The sad reality is that while terrible mass shootings like the ones at Aurora and Newtown shock the nation’s conscience, pull at the public’s heartstrings, and garner wall-to-wall media coverage, they represent a tiny fraction of the number of gun homicides in the country every year.
Consider this, Mr. President: During the first 16 days of January, 26 people have been killed by guns in Chicago — the exact same number as at Sandy Hook Elementary School. By the time this year is out, the south and west sides of the city we both call home will have endured, in terms of sheer numbers of people killed, the equivalent of 20 Sandy Hook massacres. That’s on top of the equivalent of the 19 Sandy Hooks the city experienced in 2012.
Yet there has been little outcry by the national media, and not much public attention paid to Chicago’s crucible by either national political party. Just the sterile news stories in the local papers every morning recounting the details of yet another young person’s life cut short and another family ripped apart thanks to senseless violence.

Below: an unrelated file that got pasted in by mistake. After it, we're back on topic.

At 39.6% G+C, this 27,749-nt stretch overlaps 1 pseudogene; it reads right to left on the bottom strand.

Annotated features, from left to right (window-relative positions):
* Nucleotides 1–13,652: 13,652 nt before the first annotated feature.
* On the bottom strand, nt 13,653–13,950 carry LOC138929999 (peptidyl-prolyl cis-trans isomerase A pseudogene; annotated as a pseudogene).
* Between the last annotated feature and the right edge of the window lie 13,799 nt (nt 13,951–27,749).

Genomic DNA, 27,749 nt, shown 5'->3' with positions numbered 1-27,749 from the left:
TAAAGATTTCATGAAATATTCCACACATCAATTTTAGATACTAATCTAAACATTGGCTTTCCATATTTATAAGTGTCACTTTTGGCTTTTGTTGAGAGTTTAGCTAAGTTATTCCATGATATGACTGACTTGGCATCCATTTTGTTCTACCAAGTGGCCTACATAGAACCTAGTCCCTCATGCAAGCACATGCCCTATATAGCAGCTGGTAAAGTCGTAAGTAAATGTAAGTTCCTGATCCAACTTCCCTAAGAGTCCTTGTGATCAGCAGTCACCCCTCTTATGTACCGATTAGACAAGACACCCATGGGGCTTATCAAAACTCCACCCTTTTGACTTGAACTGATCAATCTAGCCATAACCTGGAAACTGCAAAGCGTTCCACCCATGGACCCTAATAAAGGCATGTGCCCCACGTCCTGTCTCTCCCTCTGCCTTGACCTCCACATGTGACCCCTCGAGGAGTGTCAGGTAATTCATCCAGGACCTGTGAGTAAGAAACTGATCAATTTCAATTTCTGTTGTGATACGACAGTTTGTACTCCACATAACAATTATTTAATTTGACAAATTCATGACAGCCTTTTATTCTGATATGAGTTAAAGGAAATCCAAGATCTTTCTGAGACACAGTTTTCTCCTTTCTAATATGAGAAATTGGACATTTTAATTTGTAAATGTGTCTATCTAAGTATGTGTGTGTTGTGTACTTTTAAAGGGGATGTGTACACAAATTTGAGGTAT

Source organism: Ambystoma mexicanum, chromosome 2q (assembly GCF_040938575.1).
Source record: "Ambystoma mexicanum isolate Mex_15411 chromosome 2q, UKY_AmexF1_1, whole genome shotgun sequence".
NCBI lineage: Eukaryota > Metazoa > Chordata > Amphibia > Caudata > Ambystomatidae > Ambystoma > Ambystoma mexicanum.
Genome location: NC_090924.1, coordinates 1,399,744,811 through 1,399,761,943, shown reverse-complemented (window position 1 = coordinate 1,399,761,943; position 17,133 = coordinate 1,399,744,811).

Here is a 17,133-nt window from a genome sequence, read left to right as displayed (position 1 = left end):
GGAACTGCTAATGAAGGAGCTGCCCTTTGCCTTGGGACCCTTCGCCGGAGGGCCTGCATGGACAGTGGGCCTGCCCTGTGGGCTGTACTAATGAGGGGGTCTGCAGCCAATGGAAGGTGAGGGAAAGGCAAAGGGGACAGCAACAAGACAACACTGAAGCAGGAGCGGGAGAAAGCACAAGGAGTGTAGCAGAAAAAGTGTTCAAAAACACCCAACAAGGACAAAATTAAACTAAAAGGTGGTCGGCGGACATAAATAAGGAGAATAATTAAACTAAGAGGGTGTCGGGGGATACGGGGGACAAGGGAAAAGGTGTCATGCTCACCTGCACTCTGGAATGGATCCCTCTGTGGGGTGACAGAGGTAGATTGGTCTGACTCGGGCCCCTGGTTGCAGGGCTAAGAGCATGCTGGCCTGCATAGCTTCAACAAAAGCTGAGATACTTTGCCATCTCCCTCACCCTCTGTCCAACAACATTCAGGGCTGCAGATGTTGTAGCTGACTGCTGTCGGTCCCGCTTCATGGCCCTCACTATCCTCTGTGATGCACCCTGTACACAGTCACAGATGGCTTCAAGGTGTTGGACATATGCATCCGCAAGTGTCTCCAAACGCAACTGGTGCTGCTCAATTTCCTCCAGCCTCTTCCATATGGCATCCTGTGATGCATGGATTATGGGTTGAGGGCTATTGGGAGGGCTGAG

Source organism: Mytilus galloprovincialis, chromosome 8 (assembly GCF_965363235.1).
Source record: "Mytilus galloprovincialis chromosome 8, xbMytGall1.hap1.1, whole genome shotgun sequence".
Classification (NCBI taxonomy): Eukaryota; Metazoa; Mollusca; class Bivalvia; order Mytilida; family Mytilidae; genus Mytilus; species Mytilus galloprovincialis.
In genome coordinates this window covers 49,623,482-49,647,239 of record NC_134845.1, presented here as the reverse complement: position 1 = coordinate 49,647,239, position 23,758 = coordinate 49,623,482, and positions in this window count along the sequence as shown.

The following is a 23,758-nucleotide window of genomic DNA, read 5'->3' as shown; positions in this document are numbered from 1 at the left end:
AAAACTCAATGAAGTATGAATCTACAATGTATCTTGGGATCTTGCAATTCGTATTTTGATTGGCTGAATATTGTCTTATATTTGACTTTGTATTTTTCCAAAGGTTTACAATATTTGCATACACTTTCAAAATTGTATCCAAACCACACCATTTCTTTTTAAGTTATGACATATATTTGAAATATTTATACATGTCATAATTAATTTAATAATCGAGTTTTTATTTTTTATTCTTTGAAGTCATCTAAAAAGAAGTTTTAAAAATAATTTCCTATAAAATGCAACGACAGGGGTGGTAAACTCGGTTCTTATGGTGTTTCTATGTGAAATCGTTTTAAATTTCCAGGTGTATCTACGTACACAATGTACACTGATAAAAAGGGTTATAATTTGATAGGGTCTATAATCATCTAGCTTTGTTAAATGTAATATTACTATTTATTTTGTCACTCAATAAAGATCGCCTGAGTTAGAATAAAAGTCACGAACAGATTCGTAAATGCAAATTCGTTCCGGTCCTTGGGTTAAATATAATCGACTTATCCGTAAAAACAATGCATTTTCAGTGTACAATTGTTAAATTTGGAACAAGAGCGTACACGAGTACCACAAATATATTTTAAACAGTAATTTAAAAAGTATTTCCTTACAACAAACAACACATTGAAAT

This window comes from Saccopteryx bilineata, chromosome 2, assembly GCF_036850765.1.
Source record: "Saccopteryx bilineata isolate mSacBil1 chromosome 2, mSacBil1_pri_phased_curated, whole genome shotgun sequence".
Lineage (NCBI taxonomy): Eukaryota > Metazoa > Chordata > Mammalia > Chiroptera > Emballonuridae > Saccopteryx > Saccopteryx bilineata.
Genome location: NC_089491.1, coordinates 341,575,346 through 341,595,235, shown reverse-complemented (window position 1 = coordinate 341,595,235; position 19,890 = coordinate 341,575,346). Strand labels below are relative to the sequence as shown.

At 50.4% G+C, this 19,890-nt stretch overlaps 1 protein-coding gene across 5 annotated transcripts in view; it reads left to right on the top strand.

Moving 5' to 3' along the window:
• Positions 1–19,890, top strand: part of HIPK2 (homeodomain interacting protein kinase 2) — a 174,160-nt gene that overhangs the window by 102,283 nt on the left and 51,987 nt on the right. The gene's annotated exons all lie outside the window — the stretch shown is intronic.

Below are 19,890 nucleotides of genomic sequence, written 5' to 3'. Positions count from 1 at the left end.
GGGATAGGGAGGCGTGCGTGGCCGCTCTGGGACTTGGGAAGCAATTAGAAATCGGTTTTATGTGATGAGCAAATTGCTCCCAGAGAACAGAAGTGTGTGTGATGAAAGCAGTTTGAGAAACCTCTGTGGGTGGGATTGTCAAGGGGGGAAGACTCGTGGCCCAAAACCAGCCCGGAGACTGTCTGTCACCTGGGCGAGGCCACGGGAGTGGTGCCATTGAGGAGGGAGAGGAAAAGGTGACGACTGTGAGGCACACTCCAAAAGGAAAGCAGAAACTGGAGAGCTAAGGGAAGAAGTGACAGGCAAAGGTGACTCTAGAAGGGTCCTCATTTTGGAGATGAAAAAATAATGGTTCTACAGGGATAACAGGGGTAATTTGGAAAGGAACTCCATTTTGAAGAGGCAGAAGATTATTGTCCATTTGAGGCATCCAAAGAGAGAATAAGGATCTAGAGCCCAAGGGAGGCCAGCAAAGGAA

The other sad reality, Mr. President, is that almost nothing proposed this week in Washington, D.C., by your administration will do anything to stem the tide of gun violence in our inner cities. Most of these crimes were not committed with semi-automatic assault weapons, they weren’t committed by the mentally ill, and they won’t be stopped by universal background checks.
If you are serious about doing everything in your power to curb gun violence and save lives, then you must harness your immense popularity in Chicago — and in other big cities — to address the elephant in the room: the failures of a society grown coarsened, desensitized to violence, and too tolerant of such carnage.